Astudyofacceptedpricingpointsfor in-room entertainmenttechnology amenities by guests Anil Bilgihan  Rosen College of Hospitality Management,University of Central Florida, Orlando, Florida, USA Abstract Purpose – In-room entertainment technology continues to evolve in the hotel industry. However,given the multitude of entertainment products available in the market place today, hoteliers have littleclarity of guests’ willingness to pay for those in-room entertainment technology amenities. In thishighly competitive environment for travelers, lodging managers should better understand whatin-room entertainment technology amenities their guests will purchase. The purpose of this study is toexplore accepted pricing levels for in-room entertainment technology amenities by hotel guests. Design/methodology/approach – A sample of 2,500 US travelers was drawn randomly from anational database by for this study. An online survey was distributed. The responserate was 16.32 percent with 408 respondents. Findings – Findings showed that guests want most of the in-room entertainment technologyamenities as complimentary. However, they are willing to pay for gaming consoles in their guestrooms. Originality/value – This is the first paper that investigates the phenomenon of in-roomentertainment technology amenities. Implications are vital for hotel firms that aim to install theamenities. Keywords In-room technologies, Entertainment technologies in hotels, Accepted pricing points,Guest rooms, Hotels, Consumer behaviour, Travel, United States of America Paper type Research paper 1. Introduction Travelers have many choices when choosing hotels. In this highly competitiveenvironmentfortravelers,lodgingmanagersshouldunderstandtheirguests’needsandwantsinordertokeepcurrentcustomersandattractnewcustomers(Ananth etal. ,1992;Howell et al. , 1993; Sammons et al. , 1999). Lodging companies use technology as avalue-added service to their guests. By doing so, hotels can create differentiation,enhanceguestsatisfaction,andbuildlastingloyaltyamongcustomers(Cobanoglu etal. ,1999). Contemporary travelers demand technology applications and amenities before,during, and after they stay in hotels.Olsen etal. (2000)suggestedthatinformationtechnologywasthesinglegreatestforcedriving change in the hospitality industry and would continue to alter the way theindustry conducts business in the future, regardless of property size, segment, andgeographic location. In this regard, it has become important to continue to identifytheamenities,services,andtechnologyapplicationsthatguestsdemandfromhotels.Suchinvestigations enable managers to offer a meaningful set of guestroomtechnology applications to guests. Technology evolution has made significant progressand these developments are coming at ever increasing speeds, thus there are a plethora The current issue and full text archive of this journal is available at  JHTT3,1 24 Received 9 September 2011Accepted22September2011  Journal of Hospitality and TourismTechnologyVol. 3 No. 1, 2012pp. 24-31 q Emerald Group Publishing Limited1757-9880DOI 10.1108/17579881211206516  of multimedia entertainment products for home, work, and on the go. Since customershaveoptionswhenselectingtostayatahotel,theymaybeincreasinglyexpectingawidervariety of choices for entertainment in their hotel rooms. However, most hotels areindecisive about offering the latest technology to their customers. Since the early 1990shotels have spent significant amounts of money to install and upgrade to newtechnologiesintheirproperties,muchoftheseinvestmentsweremadewiththepurposeof satisfying the customers (Deeb and Murray, 2002). The improvements in multimediaentertainment over the last few years has resulted in an increased acceptance byconsumersandnowthismayheightentheimportanceofin-roomentertainmentofferingsin hotels as today’s luxury is tomorrow’s expectation (Boukis, 2007). In-roomentertainment services are a revenue producing opportunity for hotels, which allowsfor guest-customized experiences. In-room entertainment technology amenities includepersonalizedwelcomingmessagesonHDtelevisions,videoondemand(VOD),highspeedWi-Fi, interactive TV systems, video games, in-room fitness, and many more. As hotelin-room entertainment technology products have evolved there are many optionsavailabletodayinthemarketplace.Itisnotclearwhichin-roomentertainmenttechnologyamenities will be demanded by guests at which price. Today, hotels are beginning toinvest in in-room entertainment technology amenities in an effort to gain market share.However, deployment of these investments has not resulted in consistent acceptancelevels and the importance of these services among consumer segments when selecting ahotel. This study seeks to identify the pricing range for those in-room entertainmenttechnologyamenities.Thesefindingswillprovideinsightsintocustomeradoption,whichcan be used effectively by hoteliers and in-room entertainment technology amenitiesdevelopers when evaluating the potential of in-room entertainment products for theirbusinesses. Therefore, the following research question is generated:  RQ1. What are the accepted pricing points for in-room entertainment technologyamenities by guests? 2. Review of literature Guest-room technologies have turned out to be the spotlight of recent industryinitiatives to replicate home-based technologies in hotel rooms and keep pace with thetechnologies used by US consumers (Beldona and Cobanoglu, 2007). According toBrewer et al. (2008) hoteliers will increase revenues and enhance the guest experiencethe application of technology will be the focus in the future.The hospitality industry has witnessed remarkable technological changes betweenthe late 1980s through to today. Today, in-room entertainment technology amenitiesoffer inviting guestroomstoguests byimprovingthe “homeawayfrom home”comfort.Amajorchangehasoccurred in the lodging industry,which is; historically guests wereexperiencingnewtechnologyinhotelroomsbeforeitwasavailableinthemainstreamof society. Today, hotels are challenged to supply an experience as good as or better thanthe guests might have at their homes. The colossal development of the multimediaentertainmentproductsoverthelastfewyearsreflectstheacceptanceandimportanceof in-roomentertainmentofferingsinhotels.In-roomentertainmentisquicklybecominganopportunity for the hospitality industry to generate new revenue streams by providingtechnology supported amenities that broadens the experience of customers and allowsfor guest-customized experience. The diversity of amenities can consist rangefrom personalized welcoming message on the HD television, VOD, high speed Wi-Fi, Accepted pricingpoints 25  interactive TV systems, video games, in-room fitness, and so forth. In-roomentertainment amenities available in hotels have evolved over the years. Today, withmany options available in the market place, it is not clear what in-room entertainmentoptionswillbedemandedbyguestsandwillhaveapositiveimpactonguestsatisfactionandimprovetheirloyaltytothebrand.AccordingtoMicrosoft,in-roomentertainmentisone of the fastest growing revenue generating opportunities in hospitality. Thegeneration that grew up playing video games is today’s business travelers. Microsoftmarketstudiesindicatethatguestsareshowingagreaterwillingnesstopayformovies,VOD, in-room games, and high-speed internet access (HSIA). Not long ago, most of thehoteliers provided little or no entertainment amenities in the guest room aside fromconventional cable television. Given the significant improvements in entertainmenttechnologies, guests’ expectations of entertainment options have also increased toincludehigh-definitionbroadcasts,videogames,VODequipmentandothers.Itappearsthat technology will be the key competitive advantage for the hospitality companies(HansenandOwen,n.d.).Ifhospitalityorganizationswanttocompetesuccessfully,theymust do so by using technology to drive value to both the customer and to the firm(OlsenandConnolly,1999).AsstatedbyAH&LA,over67percentofbusinesstravelers,morethanhalfofthemintheagegroupof35-54arelikelytospendtheirtimeintheguestroom. There seems to be a growing demand for the high quality of in-roomentertainment(McMullen,2006).Theseguestswillexpectthatguestroomamenitieswillmatch the options available to them at their homes and offices (Amdekar, 2006).  2.1 In-room entertainment systems In-room entertainment systems provide guests access to audio-visual forms of entertainment and information including the products and services described below.  Free-to-guest  . Free-to-guest (FTG) typically gives the guest a fixed line-up of televisionprogrammingatnocosttotheguest.FTGincludesprogrammingdeliveredbyvarious sources including off-air (local market stations), satellite (DirecTV,Dish Network, etc.), and cable (local market cable provider, e.g. Comcast, Cox, etc.).Each of these sources represents a different technical challenge for hoteliers because of different modulation, encoding, security, and conditional access mechanisms. Video on demand  . VOD provides the guest with a broad selection of pay-per-viewcontent delivered when the guest is ready to view. VOD content provides access tovideo content from a range of sources including major Hollywood studios, second-tierand independent content producers, as well as srcinal content creators such as, HBOand Showtime. The percentage of hotels offering in-room pay-per-view movies isgrowing, which jumped to 54 percent in 2006 to 61 percent in 2008 (AH&LA, 2008).  Promotional video . Promotional video, is typically delivered free of charge to theviewer, this programming includes welcome to the property videos, hotel promotions,and the promotions of local venues such as, restaurants, theaters, and other places thatmay be of interest to hotel guests.  Music . Music programming include local and national radio stations, internet-basedradio, satellite-based radio (XM, Sirius, etc.), as well as large libraries of stored musicand music videos presented to the viewer either as free or for a fee. Content may comevideo services provider or it may come from standard in-room items such as the clockradio. Today, 35 percent of hotels are reporting that they offer iPod docking stations  JHTT3,1 26  in their guestrooms (AH&LA, 2008). However, the upper upscale (76 percent) andluxury (58 percent) segments were the most likely to offer this amenity. Games .Gamingcontentmaybedeliveredtoaguestthroughconsumer-basedconsolestyle high action “twitch” games (Nintendo, Sony, Sega, etc.), internet delivered games(Doom, etc.), and non-console/non-internet games (e.g. Solitaire).  Internet on TV  . Internet on TV provides guests with access to the internet using thetelevision as the display device and the input device can either be a keyboard or remotecontrol. Guests navigate the system with either a PC-like cursor using “point-and-click”ora“highlightandselect”link-hoppingprocess.Contentreformattingforanalogdisplayshasbeenthebiggestbarrierforatrulysuccessfuldeliveryofwebcontent;howevernewerdigital displays may remove this barrier. Guest services . Guest services are typically value-added applications deliveredto the guest through the television. These include applications for activity bookingreservations, room service, property and local maps, weather forecasts, and so forth.  In-room DVD player  . DVD is an application built on top of DVD-ROM. DVD playersare connected to TV to view DVD-Video (Taylor, 1999). Today these amenities are notcommonly found in many guest rooms. Only 12 percent of hotels reported offering thisin-room entertainment technology amenity. On the other hand, this amenity is popularfor the luxury hotel guestrooms, with 59 percent of the luxury hotels reporting toprovide in-room DVD players (AH&LA, 2008). Guest device connectivity . Unlike older hotel entertainment systems, tomorrow’ssystems need to accommodate the entertainment and business devices that the guestcarries with them, such as media players, digital cameras, personal computers, PDAs,andmobilephones.Guestswhoareaccustomedtodockingthesesystemsintotheirhometheater systems at home will expect the same capabilities in hotels. One of the newertechnologies that require guest device connectivity is Slingbox, which is a personalbroadcastergadget.ThisgadgetcanbeamanyliveTVshowcomingintoanyhometoaninternet-connected Windows PC anywhere in the world. With that device, one can alsoremotely watch shows that they have recorded at home on a TiVo or other digital videorecorder(Mossberg,2005).ThedevicegivesthecompletecontrolofhomeTVanddigitalrecorder even thousands of miles away. One may switch the channels of TV fromanywhere just as they were sitting in front of their set. Moreover, the home TV does nothave to be on at the time. Slingbox basically installed between cable or satellite receiverand broadband internet connection and it broadcasts TV programs out via the internet.Withthistechnology,travelerscanwatchtheirownTVchannelsfromtheirguestroom.Itmight change the future of guestroom TV.  In-room internet service . According to AH&LA, now, HSIA is the industry norm.AH&LA, 2008 Lodging Survey showed that 93 percent of respondents purported theyprovide in-room HSIA , up from 89 percent in 2006 and 50 percent in 2004. In-roominternetserviceisapotentialtogenerateadditionalrevenue(ifhotelsarechargingfortheservice).Furthermore,itisavalue-addingamenityforguests.AH&LAstudypointedoutthatluxury(75percent)andupperupscale(91percent)hotelsaremorelikelytochargeforinternet access in the room than the hotel types. Lastly, AH&LA (2008) Lodging SurveyWireless Internet access is represented in 91 percent of the respondents’ properties, upfrom 35 percent just four years earlier. Accepted pricingpoints 27  3. Methodology 3.1 Instrument  Aself-administeredquestionnairewascreatedfrominformationobtainedfromthereviewofliterature.Apilotstudyofthisquestionnairewasconductedamongtravelerstotesttheefficacyandclarity ofthequestionnaire.Revisionstothequestionnaireweremadebasedon the recommendations of the respondents of the pilot study. The instrument askedrespondents how likely they were willing to pay extra for the in-room entertainmenttechnology amenities. The final section of the survey consisted of demographic typequestions,suchasgender,maritalstatus,age,educationalbackground,andjobtitle.Thisstudy employed online survey methodology. 3.2 Sampling plan The target population consisted of US travelers. The sample used in this studyconsisted of 2,500 Americans drawn randomly from a national database company. 4. Results and discussion 4.1 Respondent profile Data analysis was conducted from 408 completed surveys. The online survey wasaccessed by 1,812 respondents; however, first question of the survey askedif respondents stayed in a hotel in the past 12 months. If the respondent selected “No”as their response, the survey was terminated. There were 749 surveys where therespondents had notstayed ina hotel over the past 12months.Additionally, there were655 surveys where the survey was initiated but not completed, for a variety of reasons.The net response rate was 16.3 percent. 4.2 Reasonable prices for in-room entertainment technology amenities according torespondents Almost 60 percent of the respondents denoted that they would agree to pay between$1 and $5 for VOD, which is the most frequent choice for the respondents for VOD,followed by $0 with a 28.7 percent (Table I). Reasonable prices for in-room entertainment technology amenities per day$0 $1-$5 $6-$10 $11-$15 $16-$20 More than $21VOD (%) 28.7 58.6 9.6 1.2 1.7 0.2Music (%) 78.7 15.4 3.2 1.2 0.5 0.2Game console no. 1 (%) 19.1 40.7 24.8 9.8 2.9 1.2Game console no. 3 (%) 19.4 41.4 24.5 7.8 3.2 1.7Game console no. 2 (%) 19.9 41.9 24.8 7.6 3.4 1.0Internet on TV (%) 38.2 35.5 18.9 3.7 1.7 0.5Guest device connectivity (%) 67.6 21.8 5.6 2.5 0.5 0.2In-room fitness (%) 46.8 16.9 19.1 9.3 3.4 2.7In-room desktop computer (%) 35.5 23.0 19.1 10.0 6.4 4.7HSIA (%) 68.1 18.4 8.1 2.0 1.5 0.7Universal battery charger (%) 64.7 22.8 8.1 1.7 1.5 0.2 Table I. Reasonable price rangesfor in-room entertainmenttechnology amenities  JHTT3,1 28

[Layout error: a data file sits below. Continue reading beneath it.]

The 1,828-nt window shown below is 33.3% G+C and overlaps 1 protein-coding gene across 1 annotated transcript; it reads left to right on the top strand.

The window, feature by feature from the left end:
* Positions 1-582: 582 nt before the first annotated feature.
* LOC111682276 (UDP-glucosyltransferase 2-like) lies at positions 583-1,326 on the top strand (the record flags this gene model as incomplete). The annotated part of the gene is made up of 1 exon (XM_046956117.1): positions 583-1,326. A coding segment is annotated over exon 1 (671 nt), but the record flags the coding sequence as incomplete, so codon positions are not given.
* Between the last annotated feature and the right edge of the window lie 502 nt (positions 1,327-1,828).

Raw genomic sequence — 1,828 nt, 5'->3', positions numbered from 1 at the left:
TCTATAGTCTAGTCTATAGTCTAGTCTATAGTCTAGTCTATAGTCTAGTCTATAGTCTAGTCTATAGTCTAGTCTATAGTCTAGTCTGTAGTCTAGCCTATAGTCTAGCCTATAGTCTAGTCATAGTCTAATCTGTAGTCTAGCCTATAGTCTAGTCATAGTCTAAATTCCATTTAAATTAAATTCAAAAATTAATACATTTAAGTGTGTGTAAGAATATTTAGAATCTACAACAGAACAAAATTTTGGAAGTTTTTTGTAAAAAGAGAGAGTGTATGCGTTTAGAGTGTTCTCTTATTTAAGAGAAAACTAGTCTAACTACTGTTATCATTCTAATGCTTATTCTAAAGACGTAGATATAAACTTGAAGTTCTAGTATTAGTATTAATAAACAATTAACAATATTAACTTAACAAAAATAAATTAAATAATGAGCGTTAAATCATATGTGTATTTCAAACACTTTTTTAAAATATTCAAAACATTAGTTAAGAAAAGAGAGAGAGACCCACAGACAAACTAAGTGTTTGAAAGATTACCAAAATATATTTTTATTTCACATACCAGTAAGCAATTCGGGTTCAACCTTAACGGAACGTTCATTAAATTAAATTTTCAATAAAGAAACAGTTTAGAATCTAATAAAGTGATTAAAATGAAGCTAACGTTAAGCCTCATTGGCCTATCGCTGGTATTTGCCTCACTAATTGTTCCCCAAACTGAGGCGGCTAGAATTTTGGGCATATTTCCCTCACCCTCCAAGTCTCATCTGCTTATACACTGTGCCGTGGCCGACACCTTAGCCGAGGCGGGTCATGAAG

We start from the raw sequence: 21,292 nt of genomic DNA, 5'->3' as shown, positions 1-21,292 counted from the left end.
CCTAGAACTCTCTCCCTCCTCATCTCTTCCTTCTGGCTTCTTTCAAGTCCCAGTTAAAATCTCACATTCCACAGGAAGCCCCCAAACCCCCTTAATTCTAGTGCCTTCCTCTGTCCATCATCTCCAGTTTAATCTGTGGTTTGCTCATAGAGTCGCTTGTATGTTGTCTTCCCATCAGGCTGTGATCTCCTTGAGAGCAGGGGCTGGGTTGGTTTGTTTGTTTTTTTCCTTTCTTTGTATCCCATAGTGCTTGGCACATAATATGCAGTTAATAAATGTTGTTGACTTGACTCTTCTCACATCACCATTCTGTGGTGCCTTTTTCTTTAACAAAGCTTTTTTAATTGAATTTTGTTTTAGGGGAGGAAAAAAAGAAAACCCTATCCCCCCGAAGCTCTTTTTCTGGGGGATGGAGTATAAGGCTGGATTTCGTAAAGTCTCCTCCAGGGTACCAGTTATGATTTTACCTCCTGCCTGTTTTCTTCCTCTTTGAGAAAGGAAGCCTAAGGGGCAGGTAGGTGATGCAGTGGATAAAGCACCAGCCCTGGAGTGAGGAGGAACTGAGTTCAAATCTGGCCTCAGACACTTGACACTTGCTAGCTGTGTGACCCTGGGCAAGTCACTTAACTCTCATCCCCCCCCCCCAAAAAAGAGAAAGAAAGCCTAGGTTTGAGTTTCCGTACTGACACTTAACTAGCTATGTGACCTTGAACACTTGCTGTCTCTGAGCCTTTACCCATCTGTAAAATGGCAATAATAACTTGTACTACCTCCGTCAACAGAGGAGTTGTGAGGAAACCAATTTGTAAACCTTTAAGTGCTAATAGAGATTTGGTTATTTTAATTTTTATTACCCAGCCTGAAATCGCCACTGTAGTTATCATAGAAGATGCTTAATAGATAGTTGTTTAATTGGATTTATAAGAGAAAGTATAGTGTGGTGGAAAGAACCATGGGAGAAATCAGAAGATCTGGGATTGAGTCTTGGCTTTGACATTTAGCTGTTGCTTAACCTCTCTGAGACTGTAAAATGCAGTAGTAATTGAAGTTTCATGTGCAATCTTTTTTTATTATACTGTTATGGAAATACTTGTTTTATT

Mar 21, 2018

Design WSR

Mar 21, 2018
Similar documents
View more...
Related Search
We Need Your Support
Thank you for visiting our website and your interest in our free products and services. We are nonprofit website to share and download documents. To the running of this website, we need your help to support us.

Thanks to everyone for your continued support.

No, Thanks